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Buoyancy force and density

  1. May 26, 2015 #1
    1. The problem statement, all variables and given/known data
    If an object is 500 N normally but has an apparent weight of 300 N when submerged in water, what is the density of the object?

    2. Relevant equations
    ρobjVobjg = ρfluidVobjg

    3. The attempt at a solution
    So the correct answer is 2500 kg/m3 but when I set up the problem, it doesn't turn out correct.
    ρobjVobjg = ρfluidVobjg
    Both volumes and gravity cancel resulting with:
    ρfluidobj
    Is there an error in my set up? Thanks in advance!
     
  2. jcsd
  3. May 26, 2015 #2

    SteamKing

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    You've assumed that the apparent weight is the product of some fictitious density and the volume of the object, neglecting Archimedes' Principle.

    Remember that apparent weight of a submerged object = actual weight of the object in air - buoyant force of the water displaced by the object.
     
  4. May 26, 2015 #3
    Right, 500 N - 200 N = 300 N. Conceptually this makes sense but I am trying to work this out algebraically. Also, just to be clear, you are saying that I cannot use ρobj algebraically this way?
     
  5. May 26, 2015 #4

    SteamKing

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    It depends on what ρobj means. Is it derived from the mass of the object, as in ρobj = mobj / Vobj ?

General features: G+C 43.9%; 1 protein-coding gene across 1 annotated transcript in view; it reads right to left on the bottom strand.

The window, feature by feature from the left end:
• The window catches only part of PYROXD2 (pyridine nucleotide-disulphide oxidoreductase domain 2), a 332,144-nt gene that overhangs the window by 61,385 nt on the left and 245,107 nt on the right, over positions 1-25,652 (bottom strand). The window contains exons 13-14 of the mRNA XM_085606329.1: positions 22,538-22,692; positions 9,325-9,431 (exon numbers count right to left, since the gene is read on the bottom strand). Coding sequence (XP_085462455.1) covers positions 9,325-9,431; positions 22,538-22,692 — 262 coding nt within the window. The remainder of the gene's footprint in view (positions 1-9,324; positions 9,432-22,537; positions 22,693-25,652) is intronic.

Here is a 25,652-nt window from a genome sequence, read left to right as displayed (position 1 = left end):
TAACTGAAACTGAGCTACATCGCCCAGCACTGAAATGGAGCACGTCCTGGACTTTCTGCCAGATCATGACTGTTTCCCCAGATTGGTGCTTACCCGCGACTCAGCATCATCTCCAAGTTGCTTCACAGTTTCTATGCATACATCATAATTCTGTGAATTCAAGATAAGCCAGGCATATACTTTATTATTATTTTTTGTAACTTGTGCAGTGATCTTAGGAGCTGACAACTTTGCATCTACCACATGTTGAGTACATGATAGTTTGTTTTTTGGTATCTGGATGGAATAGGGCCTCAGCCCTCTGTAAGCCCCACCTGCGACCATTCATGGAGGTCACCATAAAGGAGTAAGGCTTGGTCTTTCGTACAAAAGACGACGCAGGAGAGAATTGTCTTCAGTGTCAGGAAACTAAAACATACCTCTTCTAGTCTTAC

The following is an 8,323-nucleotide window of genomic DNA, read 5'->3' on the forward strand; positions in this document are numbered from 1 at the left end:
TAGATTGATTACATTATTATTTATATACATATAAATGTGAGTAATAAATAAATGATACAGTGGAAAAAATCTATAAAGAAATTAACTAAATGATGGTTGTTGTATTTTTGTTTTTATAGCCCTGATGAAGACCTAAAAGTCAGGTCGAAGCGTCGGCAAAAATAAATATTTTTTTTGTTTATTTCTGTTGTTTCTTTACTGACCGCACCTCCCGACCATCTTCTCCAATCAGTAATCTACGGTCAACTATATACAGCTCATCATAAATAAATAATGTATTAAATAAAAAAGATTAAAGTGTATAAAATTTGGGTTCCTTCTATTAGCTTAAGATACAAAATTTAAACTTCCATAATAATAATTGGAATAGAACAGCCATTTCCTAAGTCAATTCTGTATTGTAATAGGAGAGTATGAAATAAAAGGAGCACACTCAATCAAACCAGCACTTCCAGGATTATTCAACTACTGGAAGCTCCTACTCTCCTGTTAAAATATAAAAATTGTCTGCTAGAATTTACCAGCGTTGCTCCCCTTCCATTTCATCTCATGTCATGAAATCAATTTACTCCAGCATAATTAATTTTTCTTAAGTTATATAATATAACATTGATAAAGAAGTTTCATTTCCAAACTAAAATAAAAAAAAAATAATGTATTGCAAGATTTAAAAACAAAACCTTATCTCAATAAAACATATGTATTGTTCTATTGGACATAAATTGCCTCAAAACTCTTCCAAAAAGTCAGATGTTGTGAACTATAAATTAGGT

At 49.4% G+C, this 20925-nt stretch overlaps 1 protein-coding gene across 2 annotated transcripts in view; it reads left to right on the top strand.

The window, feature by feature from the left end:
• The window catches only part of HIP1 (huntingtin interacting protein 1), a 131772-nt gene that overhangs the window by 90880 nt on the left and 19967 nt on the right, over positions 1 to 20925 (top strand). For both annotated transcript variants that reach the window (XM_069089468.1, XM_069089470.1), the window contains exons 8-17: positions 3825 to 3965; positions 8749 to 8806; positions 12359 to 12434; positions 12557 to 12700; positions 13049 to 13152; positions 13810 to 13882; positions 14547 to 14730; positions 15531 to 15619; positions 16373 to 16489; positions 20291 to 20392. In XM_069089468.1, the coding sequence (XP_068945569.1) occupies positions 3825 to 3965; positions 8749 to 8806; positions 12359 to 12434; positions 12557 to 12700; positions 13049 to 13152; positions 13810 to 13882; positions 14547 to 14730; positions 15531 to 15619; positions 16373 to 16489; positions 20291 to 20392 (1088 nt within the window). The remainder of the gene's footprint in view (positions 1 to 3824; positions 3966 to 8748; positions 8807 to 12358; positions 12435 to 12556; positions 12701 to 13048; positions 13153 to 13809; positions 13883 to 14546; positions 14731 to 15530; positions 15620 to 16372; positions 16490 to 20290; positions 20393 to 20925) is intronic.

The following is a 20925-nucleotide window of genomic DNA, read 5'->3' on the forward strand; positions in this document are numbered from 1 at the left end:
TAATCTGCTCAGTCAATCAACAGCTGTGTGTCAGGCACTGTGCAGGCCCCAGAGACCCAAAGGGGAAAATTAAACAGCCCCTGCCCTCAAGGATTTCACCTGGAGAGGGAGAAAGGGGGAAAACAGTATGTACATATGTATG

It's still not clear why you can't solve this problem algebraically by applying Archimedes' Principle.
     
  6. May 27, 2015 #5
    Can this even be solved algebraically even with an "apparent weight"? I understand apparent weight but in the formula written above: ρobjVobjg=ρfluidVobjg; if I follow math rules, ρobj should be = to ρfluid. Perhaps I am assuming something but I cannot see it.
     
  7. May 27, 2015 #6

    SteamKing

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    Your math is flawless, but it is based on a faulty assumption. Here, let me highlight it for you (again):

    You've assumed that the apparent weight is the product of some fictitious density and the volume of the object, neglecting Archimedes' Principle.

    As I explained in a previous post, that's not how the apparent weight of the object is defined.
     
  8. May 27, 2015 #7
    Oh ok. So, if apparent weight cannot be integrated in the algebra, can this be seen conceptually? Additionally, when ρobjfluid, the object would be seen as submerged but won't sink, yes? I think I am getting the idea now.
     
  9. May 27, 2015 #8

    SteamKing

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    This problem can be solved algebraically, just not in the way you are convinced it should be.

    By ignoring what Archimedes principle is telling you about what the apparent weight of the object is when submerged, I really can't offer you any further guidance, except:

    http://en.wikipedia.org/wiki/Archimedes'_principle

    If the density of the object is the same as the density of the fluid in which it is immersed, the object is said to be neutrally buoyant, which is a fancy way of saying it won't float and it won't sink.

    When submarines submerge, they take in just enough water as ballast to become neutrally buoyant. While submerged, the submarine changes depth by using its control planes to bring the bow up or down when the sub is going ahead. To surface, the submerged sub uses compressed air to remove water from the ballast tanks in order to restore positive buoyancy to the vessel, which then rises to the surface and floats naturally.
     
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